FIG. 14 is a sectional view showing other unfilled spaces of the conventional image sensor. In FIG. 14, spaces N, Q, R, and S are unfilled spaces.

Such image sensor is assembled as follows. That is, the light source 6 is fixed to a mount surface G of the frame 1 by an adhesive or screws, and the imaging element 7 is inserted into the space D and is fixed to a mount surface H of the frame 1 by an adhesive or screws. Then, the electric circuit board 4 provided with the sensor array 3 is fixed to a mount surface I of the frame 1 by an adhesive or screws.

However, in order to achieve still higher read resolution of the conventional image sensor, the following technical problems remain unsolved.

1. The flatness precision of a document and the image sensor is important to realize higher read resolution. However, it is hard for conventional molding of the frame 1, which is formed to have an unfilled shape that forms large openings on its outer surface, to obtain a frame thickness that can assure good molding balance with the flatness. Furthermore, since space L- and M-side blocks, which are partitioned by the space D as the optical path of optical information coming from the document PP, suffer variations in frame thickness, such variations in thickness of the frame 1 cause molding shrinkage variations. For these reasons, formation of a high-precision flat surface required for the frame 1 is limited, and it is difficult to form a high-precision flat surface having flatness of 0.1 mm or less over the total length of the image sensor in the main scan direction DM.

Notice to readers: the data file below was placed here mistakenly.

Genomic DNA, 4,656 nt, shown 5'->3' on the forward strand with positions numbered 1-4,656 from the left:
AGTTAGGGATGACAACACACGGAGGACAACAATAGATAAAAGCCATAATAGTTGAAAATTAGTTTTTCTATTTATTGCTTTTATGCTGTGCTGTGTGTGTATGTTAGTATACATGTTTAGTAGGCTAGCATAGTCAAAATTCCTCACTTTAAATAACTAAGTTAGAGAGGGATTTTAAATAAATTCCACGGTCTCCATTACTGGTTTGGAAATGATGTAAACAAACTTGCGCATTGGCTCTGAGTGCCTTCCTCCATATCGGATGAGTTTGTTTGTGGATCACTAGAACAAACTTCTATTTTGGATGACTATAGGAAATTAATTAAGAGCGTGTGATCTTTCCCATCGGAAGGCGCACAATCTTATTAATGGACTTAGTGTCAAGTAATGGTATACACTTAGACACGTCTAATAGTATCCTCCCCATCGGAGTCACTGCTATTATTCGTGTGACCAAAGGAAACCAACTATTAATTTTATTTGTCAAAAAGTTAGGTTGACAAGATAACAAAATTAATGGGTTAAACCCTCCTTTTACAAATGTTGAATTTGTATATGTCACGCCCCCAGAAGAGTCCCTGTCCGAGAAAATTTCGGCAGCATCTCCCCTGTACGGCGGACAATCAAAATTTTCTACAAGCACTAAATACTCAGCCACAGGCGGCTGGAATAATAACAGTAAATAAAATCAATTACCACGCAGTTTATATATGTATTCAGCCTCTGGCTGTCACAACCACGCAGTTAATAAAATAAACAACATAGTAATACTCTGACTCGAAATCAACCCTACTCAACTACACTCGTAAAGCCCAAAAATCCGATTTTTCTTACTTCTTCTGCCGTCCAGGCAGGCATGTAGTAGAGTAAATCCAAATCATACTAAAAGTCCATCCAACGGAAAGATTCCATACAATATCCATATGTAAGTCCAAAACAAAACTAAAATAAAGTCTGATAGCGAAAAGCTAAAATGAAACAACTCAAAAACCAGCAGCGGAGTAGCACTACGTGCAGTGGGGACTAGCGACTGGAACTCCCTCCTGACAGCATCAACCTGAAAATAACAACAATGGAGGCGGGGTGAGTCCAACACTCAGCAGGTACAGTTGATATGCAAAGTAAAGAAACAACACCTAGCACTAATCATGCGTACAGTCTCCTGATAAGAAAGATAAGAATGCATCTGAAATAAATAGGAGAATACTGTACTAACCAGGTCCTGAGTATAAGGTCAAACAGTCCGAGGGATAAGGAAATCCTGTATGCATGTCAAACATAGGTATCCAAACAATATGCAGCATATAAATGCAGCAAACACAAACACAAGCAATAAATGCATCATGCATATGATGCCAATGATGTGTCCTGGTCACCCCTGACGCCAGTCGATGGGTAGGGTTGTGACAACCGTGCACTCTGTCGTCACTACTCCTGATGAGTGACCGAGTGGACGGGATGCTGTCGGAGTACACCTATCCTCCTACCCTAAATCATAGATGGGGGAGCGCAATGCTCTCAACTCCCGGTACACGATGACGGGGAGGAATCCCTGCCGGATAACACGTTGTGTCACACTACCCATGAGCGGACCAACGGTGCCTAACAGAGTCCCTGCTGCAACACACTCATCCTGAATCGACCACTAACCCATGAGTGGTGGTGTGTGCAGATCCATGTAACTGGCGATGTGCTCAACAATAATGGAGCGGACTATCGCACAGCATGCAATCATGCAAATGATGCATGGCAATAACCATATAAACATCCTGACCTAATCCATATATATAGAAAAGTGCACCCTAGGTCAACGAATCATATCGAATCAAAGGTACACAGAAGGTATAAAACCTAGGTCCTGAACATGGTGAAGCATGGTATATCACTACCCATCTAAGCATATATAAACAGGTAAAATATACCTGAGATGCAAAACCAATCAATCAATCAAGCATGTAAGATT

2. In order to realize higher read resolution, the frame 1 must have high rigidity so that it does not deform by a pressure T of a pressing means which prevents the image sensor or document PP from floating. However, upon conventional molding of the frame 1 which is formed to have an unfilled shape that forms large openings on its outer surface, the openings readily collapse, and the rigidity obtained with the frame 1 is limited.

SUMMARY OF THE INVENTION

The present invention has been made in consideration of the above situation, and has as its object to provide an image sensor which can effectively attain higher read resolution, and an image processing apparatus and information processing system using the same.

In order to solve the aforementioned problems and to achieve the above object, an image sensor according to the present invention is characterized by the following arrangement.

That is, an image sensor in which function members including a light source for irradiating an object to be read with light, a sensor for receiving light reflected by the object to be read, and an imaging element for forming an image of the reflected light on a light-receiving portion of the sensor are attached to and supported by a support member to have a predetermined positional relationship, is characterized in that the support member is formed to have a hollow shape.